Title – Marital Problems (2017)
Director – Dia Taylor (Little Miseries)
Cast – Nick Capper, Callum Gault, Aleis Duffy, Neil Goldsmith
Plot – Still suffering from a relationship break-up and an impending eviction from his rental, down on his luck Ian (Gault) finds a potential savior in the form of loose-cannon gardener Clarke (Capper), who too has recently suffered relationship trauma.
“Let your past make you better not bitter”
Review by Eddie on 19/10/2020
Made for around $50,000, independent Australian dramedy Marital Problems manages to overcome any of its perceived or legitimate budget constraints as a feature film to become a likable and often very clever locally made offering, that suggests its stars and director could very well be long-term players in the countries TV/film space.
Winning some notable awards at the 2017 Melbourne Underground Film Festival in the form of the best comedy feature and best screenplay categories, Dia Taylor’s feature debut harbors a familiar but freshly told tale that focuses on the down on his luck Ian, who is facing eviction from his rental property after his failed relationship with his long term partner has come undone, only to find himself discovering solace in the form of carefree gardener Clarke, whose own story of relationship problems and learnings could prove to be Ian’s saving.
Sharing a bulk of the films screen-time (that was filmed in the always picturesque surrounds of Melbourne), Nick Capper as Clarke and Callum Gault as Ian mange to strike up a solid on-screen chemistry as the two slackers come to terms with their relationship woes, with Capper in particular making his mark as the wild-haired women loving gardener, with his performance here likely to gain the attention of keen-eyed casting directors from around the globe.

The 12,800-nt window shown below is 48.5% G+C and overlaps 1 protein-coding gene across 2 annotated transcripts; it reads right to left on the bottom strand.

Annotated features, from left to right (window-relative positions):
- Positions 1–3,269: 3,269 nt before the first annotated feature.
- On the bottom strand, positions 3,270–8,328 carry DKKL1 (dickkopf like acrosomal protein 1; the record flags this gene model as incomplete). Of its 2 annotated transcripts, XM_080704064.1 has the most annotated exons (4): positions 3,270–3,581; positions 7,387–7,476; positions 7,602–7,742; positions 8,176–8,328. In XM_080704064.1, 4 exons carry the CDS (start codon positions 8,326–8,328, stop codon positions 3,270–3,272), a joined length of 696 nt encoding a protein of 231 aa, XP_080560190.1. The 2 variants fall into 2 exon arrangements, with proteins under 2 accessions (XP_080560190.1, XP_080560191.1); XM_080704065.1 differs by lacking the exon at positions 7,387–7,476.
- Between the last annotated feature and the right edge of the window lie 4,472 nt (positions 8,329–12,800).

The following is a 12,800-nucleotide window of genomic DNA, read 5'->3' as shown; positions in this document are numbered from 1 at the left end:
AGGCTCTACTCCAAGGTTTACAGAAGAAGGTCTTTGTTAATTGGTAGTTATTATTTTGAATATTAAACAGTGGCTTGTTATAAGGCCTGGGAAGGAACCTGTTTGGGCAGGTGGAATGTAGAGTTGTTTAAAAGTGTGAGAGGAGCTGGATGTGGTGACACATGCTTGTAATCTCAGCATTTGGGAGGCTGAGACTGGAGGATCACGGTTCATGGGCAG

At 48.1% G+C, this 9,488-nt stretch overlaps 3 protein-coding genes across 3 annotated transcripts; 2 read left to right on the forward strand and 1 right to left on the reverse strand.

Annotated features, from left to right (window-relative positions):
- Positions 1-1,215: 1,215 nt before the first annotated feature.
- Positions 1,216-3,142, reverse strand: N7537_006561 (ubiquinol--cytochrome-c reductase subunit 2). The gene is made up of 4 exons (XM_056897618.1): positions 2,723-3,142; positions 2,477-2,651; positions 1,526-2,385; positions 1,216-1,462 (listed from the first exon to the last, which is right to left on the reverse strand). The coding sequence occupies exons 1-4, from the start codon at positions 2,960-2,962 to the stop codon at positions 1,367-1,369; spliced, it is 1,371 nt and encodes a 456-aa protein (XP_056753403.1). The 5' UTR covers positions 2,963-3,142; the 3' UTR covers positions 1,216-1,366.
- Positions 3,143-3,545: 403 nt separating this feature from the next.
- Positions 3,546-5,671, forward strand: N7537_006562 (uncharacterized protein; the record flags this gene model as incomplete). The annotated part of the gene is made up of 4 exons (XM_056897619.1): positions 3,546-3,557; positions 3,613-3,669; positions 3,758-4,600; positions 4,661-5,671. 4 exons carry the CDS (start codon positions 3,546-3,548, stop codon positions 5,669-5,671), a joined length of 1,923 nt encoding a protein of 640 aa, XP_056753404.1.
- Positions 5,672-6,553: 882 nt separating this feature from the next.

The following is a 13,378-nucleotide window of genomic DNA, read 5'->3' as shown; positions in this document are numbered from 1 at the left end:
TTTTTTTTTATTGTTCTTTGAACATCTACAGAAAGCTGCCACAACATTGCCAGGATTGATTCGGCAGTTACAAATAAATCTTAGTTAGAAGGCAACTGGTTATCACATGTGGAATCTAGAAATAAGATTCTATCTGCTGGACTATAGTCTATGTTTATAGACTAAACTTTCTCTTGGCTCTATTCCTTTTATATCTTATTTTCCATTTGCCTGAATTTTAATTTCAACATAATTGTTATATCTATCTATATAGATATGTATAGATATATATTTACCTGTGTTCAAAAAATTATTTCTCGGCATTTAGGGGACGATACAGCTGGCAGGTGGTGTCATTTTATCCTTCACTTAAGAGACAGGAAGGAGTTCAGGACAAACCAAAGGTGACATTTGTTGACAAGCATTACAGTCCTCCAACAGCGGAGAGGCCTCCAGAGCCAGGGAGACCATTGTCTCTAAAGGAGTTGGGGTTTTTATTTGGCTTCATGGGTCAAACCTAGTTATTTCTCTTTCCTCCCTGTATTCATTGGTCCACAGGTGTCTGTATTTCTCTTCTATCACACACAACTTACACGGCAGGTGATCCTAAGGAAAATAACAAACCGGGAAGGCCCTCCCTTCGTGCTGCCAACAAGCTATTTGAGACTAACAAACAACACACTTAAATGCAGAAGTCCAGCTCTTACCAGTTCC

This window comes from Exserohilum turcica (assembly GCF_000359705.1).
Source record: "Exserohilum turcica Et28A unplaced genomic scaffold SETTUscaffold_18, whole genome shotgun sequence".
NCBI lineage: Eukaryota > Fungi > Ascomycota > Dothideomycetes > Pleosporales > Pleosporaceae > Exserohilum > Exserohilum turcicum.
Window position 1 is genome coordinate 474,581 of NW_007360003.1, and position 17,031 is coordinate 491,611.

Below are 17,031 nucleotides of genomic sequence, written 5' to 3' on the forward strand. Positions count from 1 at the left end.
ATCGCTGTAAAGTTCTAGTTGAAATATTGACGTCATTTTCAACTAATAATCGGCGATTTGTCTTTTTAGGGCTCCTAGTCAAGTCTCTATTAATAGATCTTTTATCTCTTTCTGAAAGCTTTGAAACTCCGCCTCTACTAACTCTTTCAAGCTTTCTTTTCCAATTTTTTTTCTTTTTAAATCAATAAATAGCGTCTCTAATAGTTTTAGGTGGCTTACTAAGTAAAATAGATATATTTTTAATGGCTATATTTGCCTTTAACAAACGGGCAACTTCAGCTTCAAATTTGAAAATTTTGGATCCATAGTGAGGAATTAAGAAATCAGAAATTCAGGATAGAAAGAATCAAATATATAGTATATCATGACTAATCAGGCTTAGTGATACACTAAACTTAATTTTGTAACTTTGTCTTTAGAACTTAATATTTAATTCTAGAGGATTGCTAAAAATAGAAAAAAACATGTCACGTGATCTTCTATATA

While not doing anything overtly flashy or inventive, the direction and storytelling of Taylor is also of note here as the respective tales of Ian and Clarke merge in surprising ways with Martial Problems a far smarter film than you may initially expect it to be as its strands come together in an exciting fashion, displaying a verve and exciting ability to make the most of an otherwise cookie cutter plot of slackers and their failed romantic adventures.
One letdown for the film is that it works better in its dramatic elements rather than its comedic underpinnings, had it managed to somehow draw out more regular laughs around its tales of woes and life’s trials, Marital Problems could’ve been a real noteworthy hit amongst the general populace, a local audience crying out for more locally grown comedic gold.
Final Say –
An enjoyable and surprisingly smart independent Australian feature, Marital Problems is a strong effort from all involved and one of the best local films of its kind its some time.
3 1/2 bottles of Fronti out of 5
To find out more about Martial Problems or where you can view it visit the films official Facebook site HERE